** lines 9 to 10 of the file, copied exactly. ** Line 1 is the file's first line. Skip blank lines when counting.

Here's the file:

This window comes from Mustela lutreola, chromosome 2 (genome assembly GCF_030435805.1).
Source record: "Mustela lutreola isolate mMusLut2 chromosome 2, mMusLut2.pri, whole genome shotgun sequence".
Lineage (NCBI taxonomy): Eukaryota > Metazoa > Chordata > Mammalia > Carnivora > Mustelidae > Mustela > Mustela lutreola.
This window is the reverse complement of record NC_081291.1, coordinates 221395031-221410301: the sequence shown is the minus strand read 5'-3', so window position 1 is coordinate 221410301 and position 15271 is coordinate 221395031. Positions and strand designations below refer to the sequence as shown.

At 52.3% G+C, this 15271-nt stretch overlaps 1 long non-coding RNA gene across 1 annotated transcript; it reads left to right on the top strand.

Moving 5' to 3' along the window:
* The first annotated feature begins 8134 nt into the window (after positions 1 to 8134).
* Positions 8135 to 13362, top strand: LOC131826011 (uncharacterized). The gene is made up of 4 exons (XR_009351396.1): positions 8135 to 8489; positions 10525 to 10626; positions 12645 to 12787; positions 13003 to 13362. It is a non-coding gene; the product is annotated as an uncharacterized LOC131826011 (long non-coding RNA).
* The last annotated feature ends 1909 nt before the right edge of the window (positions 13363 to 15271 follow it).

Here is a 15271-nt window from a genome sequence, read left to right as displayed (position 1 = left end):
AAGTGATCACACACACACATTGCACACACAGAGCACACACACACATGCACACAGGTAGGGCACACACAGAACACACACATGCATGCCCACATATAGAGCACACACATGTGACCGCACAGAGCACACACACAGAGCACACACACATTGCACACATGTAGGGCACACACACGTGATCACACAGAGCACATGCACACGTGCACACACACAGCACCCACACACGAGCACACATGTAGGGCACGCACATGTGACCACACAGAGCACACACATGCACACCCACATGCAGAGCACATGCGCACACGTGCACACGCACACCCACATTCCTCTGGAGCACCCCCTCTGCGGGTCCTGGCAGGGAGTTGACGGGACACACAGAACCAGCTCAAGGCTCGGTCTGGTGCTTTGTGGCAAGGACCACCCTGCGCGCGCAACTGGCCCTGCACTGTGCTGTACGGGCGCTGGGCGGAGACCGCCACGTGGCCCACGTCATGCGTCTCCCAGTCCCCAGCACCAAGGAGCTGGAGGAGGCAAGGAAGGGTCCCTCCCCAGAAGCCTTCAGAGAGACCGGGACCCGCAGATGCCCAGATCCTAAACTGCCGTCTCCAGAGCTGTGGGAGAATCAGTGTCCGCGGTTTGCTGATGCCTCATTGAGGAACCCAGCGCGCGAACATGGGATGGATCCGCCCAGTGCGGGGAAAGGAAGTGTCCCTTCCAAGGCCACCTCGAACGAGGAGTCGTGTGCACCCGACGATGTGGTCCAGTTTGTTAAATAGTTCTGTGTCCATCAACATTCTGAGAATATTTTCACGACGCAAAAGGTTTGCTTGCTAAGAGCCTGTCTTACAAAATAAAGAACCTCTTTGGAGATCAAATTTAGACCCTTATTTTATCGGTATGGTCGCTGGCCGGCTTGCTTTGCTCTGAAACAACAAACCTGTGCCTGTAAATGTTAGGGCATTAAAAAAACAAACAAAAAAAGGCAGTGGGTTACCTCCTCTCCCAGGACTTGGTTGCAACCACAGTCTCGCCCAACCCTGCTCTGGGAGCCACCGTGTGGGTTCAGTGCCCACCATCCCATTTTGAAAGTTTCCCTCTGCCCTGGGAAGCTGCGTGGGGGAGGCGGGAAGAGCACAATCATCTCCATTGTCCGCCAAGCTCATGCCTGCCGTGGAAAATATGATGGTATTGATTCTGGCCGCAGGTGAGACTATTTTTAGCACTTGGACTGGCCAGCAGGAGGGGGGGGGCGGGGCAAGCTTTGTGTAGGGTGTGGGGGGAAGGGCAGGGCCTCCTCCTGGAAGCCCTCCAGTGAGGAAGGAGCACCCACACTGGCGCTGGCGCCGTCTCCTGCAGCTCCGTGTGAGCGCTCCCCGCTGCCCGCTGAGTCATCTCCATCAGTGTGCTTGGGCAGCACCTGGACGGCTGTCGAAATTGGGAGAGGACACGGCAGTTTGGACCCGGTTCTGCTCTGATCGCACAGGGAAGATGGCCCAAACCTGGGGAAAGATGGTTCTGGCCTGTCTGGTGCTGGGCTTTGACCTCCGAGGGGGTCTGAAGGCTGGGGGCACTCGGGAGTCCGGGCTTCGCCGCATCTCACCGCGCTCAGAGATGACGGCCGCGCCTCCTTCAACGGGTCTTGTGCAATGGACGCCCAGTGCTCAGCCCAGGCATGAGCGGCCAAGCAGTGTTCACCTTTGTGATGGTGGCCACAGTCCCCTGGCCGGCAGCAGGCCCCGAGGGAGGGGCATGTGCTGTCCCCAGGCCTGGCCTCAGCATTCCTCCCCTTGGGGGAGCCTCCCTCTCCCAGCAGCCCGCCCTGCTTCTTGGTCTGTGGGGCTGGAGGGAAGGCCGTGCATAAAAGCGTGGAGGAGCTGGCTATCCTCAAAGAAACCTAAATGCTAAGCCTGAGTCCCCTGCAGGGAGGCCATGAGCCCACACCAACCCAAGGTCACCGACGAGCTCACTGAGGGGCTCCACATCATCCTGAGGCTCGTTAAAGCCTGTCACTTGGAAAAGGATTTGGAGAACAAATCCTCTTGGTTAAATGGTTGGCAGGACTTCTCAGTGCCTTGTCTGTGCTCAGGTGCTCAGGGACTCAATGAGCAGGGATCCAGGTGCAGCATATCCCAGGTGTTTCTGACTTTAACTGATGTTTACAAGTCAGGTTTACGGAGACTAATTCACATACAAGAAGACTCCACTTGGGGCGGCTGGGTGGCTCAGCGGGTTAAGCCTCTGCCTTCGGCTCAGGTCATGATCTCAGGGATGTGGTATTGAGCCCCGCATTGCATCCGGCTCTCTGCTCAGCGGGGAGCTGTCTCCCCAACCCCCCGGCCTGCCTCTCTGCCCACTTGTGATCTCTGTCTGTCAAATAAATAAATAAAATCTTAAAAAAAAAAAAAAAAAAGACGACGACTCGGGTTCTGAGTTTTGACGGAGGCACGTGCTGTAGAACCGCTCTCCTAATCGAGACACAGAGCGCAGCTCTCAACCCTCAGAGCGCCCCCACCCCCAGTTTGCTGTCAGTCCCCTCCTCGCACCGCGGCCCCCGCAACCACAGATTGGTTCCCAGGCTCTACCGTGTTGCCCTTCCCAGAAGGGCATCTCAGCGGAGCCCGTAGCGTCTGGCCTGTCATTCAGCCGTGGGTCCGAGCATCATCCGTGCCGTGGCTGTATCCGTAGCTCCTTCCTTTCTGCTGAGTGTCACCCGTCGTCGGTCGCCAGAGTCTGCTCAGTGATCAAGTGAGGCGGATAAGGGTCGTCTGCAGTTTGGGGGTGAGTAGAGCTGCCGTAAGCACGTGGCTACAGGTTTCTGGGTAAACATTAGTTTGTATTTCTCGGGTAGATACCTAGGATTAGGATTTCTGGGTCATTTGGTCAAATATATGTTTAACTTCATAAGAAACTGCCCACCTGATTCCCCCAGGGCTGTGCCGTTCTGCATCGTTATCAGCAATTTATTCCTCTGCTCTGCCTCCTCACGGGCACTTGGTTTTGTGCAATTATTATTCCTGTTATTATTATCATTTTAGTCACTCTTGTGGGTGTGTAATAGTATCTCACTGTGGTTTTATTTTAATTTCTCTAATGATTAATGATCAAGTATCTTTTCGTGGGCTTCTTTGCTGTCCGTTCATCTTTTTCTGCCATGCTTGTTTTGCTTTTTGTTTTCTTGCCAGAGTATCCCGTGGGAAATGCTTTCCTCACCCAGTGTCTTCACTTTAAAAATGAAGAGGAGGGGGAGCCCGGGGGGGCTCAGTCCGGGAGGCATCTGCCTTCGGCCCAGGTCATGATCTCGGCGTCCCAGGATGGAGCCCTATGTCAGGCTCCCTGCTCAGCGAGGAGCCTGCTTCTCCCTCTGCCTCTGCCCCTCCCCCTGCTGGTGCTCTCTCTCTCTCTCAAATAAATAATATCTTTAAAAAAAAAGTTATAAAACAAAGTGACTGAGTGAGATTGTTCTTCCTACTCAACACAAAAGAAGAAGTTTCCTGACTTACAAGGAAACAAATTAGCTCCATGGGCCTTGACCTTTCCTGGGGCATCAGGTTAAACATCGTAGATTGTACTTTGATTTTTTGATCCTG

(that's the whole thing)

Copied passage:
* The last annotated feature ends 1909 nt before the right edge of the window (positions 13363 to 15271 follow it).

Here is a 15271-nt window from a genome sequence, read left to right as displayed (position 1 = left end):